Grand Junction community leader Martelle Davis described Udall as the kind of fighter women need in Washington after decades-long tacit agreements and truces over abortion-rights have fallen apart.

“Mark Udall has been an unflinching advocate for Colorado women in the Senate. I know I can count on him to stand up to those like Cory Gardner who seek to criminalize abortion and restrict access to contraception.”

Gardner is an affable figure on the stump and comes across as well on TV as in person. Republicans around the state have been inspired by his surprise candidacy. They hope he can bring momentum to a political landscape in which former GOP officeholders have been retreading old ground and fighting what can seem like ancient battles at a time when the public is moving with lightning speed toward acceptance on issues like gay rights, the morning-after pill and immigration reform.

Udall clearly is set on forcing Gardner to reckon with the fact that the Tea Party policy positions he embraced, that fired up his rural constituencies over the last decade and that fueled his way to Washington are out of step with the views held by the statewide majority electorate today.

As the media has detailed in the last week — and as Udall’s campaign is eager to point out — Gardner as a state legislator in 2007 sponsored a bill to outlaw abortion, including in cases of rape and incest. He also supported a bill in Washington that made headlines across the nation for attempting to redefine rape to include only “forcible” instances of the crime — presumably a way to reduce the number of rape pregnancies in which public money could be used to pay for an abortion.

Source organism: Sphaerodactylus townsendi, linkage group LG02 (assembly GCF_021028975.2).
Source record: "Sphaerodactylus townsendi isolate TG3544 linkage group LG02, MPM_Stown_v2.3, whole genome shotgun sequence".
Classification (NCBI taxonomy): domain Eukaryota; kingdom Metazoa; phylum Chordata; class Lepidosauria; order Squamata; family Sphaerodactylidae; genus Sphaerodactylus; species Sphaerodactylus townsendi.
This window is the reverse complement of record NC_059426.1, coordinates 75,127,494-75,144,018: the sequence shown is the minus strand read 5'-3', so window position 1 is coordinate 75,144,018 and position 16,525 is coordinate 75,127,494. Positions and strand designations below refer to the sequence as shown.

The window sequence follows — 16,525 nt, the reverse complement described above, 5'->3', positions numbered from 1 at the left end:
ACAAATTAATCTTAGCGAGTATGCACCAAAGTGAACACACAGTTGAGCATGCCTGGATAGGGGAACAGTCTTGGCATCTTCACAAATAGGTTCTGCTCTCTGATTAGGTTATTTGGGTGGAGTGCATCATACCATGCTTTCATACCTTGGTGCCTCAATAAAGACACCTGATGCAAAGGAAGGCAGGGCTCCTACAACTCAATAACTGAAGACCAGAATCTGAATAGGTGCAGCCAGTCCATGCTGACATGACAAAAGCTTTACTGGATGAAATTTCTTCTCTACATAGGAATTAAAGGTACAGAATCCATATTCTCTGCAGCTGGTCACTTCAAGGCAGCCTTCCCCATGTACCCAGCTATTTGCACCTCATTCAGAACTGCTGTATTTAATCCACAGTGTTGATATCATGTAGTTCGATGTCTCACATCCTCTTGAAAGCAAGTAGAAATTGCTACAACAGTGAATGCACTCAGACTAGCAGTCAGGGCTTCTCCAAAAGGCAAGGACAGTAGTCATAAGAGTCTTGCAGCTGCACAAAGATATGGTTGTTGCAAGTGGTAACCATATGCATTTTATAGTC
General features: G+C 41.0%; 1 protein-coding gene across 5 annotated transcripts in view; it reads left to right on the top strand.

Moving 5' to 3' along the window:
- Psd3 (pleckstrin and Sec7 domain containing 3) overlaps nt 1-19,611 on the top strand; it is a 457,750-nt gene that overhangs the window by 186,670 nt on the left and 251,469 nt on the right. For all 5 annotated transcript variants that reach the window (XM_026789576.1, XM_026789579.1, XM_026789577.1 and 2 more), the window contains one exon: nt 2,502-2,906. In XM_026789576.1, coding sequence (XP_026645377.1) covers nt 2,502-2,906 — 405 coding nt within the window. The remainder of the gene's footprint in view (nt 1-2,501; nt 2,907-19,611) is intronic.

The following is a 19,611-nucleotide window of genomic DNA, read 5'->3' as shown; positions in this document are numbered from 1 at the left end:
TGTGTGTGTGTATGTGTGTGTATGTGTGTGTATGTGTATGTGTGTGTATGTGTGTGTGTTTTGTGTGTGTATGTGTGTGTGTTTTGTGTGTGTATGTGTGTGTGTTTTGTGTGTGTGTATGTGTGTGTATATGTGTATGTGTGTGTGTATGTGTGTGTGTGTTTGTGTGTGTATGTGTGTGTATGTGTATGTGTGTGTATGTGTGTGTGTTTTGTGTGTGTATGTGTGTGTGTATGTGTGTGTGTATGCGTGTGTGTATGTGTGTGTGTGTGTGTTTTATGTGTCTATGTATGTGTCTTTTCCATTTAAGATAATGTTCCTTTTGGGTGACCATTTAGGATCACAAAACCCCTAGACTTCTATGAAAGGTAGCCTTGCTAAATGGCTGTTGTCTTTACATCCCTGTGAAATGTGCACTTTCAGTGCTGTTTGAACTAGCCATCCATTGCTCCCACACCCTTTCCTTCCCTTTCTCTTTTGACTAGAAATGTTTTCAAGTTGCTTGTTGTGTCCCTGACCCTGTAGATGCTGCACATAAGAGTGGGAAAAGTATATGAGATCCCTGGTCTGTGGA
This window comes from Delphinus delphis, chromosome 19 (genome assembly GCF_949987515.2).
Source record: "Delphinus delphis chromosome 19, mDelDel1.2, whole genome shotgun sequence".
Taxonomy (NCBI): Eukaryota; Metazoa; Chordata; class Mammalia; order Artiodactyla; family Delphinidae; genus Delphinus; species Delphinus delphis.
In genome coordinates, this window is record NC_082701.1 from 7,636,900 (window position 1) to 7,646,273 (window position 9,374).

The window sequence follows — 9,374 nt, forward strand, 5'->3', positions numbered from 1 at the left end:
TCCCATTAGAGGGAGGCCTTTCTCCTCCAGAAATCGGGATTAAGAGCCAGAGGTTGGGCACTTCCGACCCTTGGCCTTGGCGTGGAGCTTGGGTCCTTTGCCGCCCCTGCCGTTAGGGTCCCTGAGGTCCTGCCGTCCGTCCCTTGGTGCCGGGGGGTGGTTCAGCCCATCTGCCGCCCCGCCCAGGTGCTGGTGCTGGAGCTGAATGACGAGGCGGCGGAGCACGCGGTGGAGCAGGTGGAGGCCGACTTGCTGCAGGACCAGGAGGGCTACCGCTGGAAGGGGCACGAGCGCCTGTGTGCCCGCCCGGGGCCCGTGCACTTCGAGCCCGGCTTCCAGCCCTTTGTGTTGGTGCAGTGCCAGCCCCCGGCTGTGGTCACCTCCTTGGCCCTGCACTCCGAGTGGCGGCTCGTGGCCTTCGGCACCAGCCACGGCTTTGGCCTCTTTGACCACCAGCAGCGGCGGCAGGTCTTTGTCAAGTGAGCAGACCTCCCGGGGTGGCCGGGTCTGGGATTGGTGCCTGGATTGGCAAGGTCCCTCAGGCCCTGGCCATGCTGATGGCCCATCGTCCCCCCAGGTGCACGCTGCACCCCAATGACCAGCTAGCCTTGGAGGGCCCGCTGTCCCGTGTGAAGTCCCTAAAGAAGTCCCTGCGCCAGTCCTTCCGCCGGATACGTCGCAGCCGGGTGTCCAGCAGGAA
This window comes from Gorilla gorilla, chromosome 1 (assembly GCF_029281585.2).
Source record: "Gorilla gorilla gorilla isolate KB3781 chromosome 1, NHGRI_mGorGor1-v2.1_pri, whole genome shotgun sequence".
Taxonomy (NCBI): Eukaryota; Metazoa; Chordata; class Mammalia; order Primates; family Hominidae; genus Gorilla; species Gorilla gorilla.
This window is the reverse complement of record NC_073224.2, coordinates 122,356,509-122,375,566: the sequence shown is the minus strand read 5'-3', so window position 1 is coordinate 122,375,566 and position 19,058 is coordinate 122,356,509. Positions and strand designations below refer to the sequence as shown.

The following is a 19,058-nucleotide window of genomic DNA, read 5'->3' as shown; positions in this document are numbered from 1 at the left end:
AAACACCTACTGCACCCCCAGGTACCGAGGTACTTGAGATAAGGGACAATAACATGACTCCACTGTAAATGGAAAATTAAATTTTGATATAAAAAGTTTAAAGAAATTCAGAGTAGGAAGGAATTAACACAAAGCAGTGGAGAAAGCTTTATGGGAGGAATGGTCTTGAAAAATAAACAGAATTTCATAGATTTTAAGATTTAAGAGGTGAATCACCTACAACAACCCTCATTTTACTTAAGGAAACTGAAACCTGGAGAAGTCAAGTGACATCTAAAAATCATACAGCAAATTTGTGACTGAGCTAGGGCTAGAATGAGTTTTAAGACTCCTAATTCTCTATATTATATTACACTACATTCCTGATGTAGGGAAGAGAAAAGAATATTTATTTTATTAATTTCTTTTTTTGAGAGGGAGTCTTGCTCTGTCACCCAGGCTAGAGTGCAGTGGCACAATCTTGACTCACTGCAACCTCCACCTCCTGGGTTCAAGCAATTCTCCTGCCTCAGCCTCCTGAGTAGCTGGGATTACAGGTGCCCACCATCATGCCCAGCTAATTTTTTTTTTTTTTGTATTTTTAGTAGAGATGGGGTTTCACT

Gardner has also supported numerous failed attempts to pass a so-called personhood constitutional amendment that would grant fertilized human eggs full legal recognition, outlaw abortion in all cases and threaten fertility research and treatment. YouTube video of Gardner on the stump in 2010 has him saying he not only supported the measure but passed around personhood petitions at his church. - The Colorado Independent, 3/5/14

This is actually a great strategy because Colorado voters have overwhelmingly objected Personhood initiatives.  Voters rejected the Personhood initiative at the polls in 2008 and second attempt in 2012 failed to get enough signatures to get on the ballot.  Udall will have a number of issues like immigration and climate change to prove Gardner's out of touch with Colorado voters.  And Udall is going to need our support because the Kochs are going to spend big to defeat him:

Americans for Prosperity has reserved nearly $850,000 in airtime for TV ads that will begin Monday.

A source tracking media buys told POLITICO that about $500,000 in time has been reserved in Denver and $340,000 has been reserved in Colorado Springs. The money is spread over three weeks.

The Koch brothers-backed group is making the buy in the wake of Republican Rep. Cory Gardner’s decision to challenge Democratic Sen. Mark Udall. - Politico, 3/14/14

If you want to donate or get involved with Udall's re-election campaign, you can do so here:

Originally posted to pdc on Fri Mar 14, 2014 at 07:00 PM PDT.

Also republished by Colorado COmmunity and The Democratic Wing of the Democratic Party.